To be truly useful, the practice of forecast verification must be based on a conceptually and methodologically sound approach *and* it should facilitate the identification of basic strengths and weaknesses in forecasting performance. After all, assessment of these strengths and weaknesses represent key steps in the process of improving forecast quality.

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Beta models fit to the marginal distribution of PoP forecasts, *s*(*f*), for the warm season at Tucson, AZ: (a) 12–24-h LCL forecasts, (b) 12–24-h MOS forecasts, (c) 36–48-h LCL forecasts, and (d) 36–48-h MOS forecasts.

Citation: Weather and Forecasting 13, 3; 10.1175/1520-0434(1998)013<0795:ACSOTU>2.0.CO;2

Beta models fit to the marginal distribution of PoP forecasts, *s*(*f*), for the warm season at Tucson, AZ: (a) 12–24-h LCL forecasts, (b) 12–24-h MOS forecasts, (c) 36–48-h LCL forecasts, and (d) 36–48-h MOS forecasts.

Citation: Weather and Forecasting 13, 3; 10.1175/1520-0434(1998)013<0795:ACSOTU>2.0.CO;2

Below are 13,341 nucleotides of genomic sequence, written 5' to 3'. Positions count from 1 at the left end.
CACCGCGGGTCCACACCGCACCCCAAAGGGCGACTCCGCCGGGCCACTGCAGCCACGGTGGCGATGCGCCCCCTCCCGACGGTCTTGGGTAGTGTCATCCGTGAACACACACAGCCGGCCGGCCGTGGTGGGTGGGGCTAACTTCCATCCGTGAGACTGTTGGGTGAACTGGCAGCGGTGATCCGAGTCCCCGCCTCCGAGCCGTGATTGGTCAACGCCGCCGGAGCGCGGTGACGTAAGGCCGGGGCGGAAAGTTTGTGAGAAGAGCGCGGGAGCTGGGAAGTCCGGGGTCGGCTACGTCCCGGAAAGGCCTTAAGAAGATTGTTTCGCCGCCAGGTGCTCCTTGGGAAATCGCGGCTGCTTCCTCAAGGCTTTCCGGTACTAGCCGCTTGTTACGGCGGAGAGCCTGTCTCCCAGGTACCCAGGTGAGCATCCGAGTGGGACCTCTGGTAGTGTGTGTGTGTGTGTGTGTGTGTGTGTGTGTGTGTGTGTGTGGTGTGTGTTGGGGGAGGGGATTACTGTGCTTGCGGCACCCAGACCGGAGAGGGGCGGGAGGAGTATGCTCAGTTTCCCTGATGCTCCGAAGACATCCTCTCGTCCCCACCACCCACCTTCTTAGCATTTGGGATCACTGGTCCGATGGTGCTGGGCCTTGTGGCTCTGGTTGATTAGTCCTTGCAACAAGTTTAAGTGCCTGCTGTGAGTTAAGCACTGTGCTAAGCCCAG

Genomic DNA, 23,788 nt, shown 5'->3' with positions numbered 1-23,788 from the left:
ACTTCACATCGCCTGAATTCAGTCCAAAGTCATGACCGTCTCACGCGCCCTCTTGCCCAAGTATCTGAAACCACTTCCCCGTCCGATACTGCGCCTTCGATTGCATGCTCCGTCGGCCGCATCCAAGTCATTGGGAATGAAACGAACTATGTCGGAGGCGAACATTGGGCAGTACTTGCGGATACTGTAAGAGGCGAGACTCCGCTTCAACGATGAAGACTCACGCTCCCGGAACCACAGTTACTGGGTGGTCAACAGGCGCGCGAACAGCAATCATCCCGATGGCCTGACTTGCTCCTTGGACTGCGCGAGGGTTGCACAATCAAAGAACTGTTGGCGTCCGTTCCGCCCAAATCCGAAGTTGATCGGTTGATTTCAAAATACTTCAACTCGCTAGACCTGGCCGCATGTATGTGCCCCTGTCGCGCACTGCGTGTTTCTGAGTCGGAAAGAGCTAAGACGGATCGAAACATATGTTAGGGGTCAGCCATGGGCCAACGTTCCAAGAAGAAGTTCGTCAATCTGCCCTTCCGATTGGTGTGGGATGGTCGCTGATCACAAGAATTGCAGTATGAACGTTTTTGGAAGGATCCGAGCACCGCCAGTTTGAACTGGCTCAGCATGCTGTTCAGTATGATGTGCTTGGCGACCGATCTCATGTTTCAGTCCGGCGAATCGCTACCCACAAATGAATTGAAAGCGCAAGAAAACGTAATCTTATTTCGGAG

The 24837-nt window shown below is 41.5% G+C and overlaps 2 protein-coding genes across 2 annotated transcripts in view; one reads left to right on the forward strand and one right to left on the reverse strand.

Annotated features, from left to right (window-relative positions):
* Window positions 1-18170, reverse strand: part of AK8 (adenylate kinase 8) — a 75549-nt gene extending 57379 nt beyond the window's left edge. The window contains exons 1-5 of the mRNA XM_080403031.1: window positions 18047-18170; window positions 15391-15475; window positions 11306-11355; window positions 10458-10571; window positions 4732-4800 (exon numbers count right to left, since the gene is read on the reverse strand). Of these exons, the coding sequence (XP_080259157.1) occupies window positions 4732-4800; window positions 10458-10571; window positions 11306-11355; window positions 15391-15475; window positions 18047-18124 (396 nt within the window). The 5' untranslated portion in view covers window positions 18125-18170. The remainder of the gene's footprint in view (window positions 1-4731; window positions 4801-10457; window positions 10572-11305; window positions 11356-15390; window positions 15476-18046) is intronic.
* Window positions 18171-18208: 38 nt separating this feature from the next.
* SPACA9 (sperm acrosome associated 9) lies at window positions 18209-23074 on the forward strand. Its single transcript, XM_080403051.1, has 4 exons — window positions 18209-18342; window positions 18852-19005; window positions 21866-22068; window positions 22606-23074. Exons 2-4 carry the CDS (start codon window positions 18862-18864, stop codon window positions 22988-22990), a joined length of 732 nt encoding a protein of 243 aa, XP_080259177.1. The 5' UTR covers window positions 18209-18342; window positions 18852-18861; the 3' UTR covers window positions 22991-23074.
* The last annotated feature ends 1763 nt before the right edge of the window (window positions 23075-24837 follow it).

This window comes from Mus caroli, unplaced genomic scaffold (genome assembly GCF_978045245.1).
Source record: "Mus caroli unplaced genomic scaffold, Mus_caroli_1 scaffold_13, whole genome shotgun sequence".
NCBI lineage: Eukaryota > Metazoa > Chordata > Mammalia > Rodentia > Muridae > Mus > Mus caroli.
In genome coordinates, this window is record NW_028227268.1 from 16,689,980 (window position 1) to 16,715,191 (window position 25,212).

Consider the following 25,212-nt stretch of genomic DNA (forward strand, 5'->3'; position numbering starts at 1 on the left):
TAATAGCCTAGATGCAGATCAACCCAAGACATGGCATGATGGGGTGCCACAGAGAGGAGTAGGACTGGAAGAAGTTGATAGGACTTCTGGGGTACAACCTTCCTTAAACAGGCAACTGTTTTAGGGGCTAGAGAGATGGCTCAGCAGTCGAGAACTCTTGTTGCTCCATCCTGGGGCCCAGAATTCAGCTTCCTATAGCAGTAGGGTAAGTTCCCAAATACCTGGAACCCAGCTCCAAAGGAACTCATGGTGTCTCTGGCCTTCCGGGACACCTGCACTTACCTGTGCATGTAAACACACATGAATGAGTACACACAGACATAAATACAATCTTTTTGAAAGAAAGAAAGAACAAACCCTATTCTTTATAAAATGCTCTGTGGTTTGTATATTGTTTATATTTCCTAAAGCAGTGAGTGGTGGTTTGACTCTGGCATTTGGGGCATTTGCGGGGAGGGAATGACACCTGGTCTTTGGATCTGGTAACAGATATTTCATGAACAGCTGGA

Beta models fit to the marginal distribution of PoP forecasts, *s*(*f*), for the warm season at Tucson, AZ: (a) 12–24-h LCL forecasts, (b) 12–24-h MOS forecasts, (c) 36–48-h LCL forecasts, and (d) 36–48-h MOS forecasts.

Citation: Weather and Forecasting 13, 3; 10.1175/1520-0434(1998)013<0795:ACSOTU>2.0.CO;2

Regression models fit to the conditional distributions of observations given PoP forecasts. *q*(*x*|*f*), for the cool season at Syracuse, NY: (a) 12–24-h LCL forecasts, (b) 12–24-h MOS forecasts, (c) 36–48-h LCL forecasts, and (d) 36–48-h MOS forecasts.

Citation: Weather and Forecasting 13, 3; 10.1175/1520-0434(1998)013<0795:ACSOTU>2.0.CO;2

Regression models fit to the conditional distributions of observations given PoP forecasts. *q*(*x*|*f*), for the cool season at Syracuse, NY: (a) 12–24-h LCL forecasts, (b) 12–24-h MOS forecasts, (c) 36–48-h LCL forecasts, and (d) 36–48-h MOS forecasts.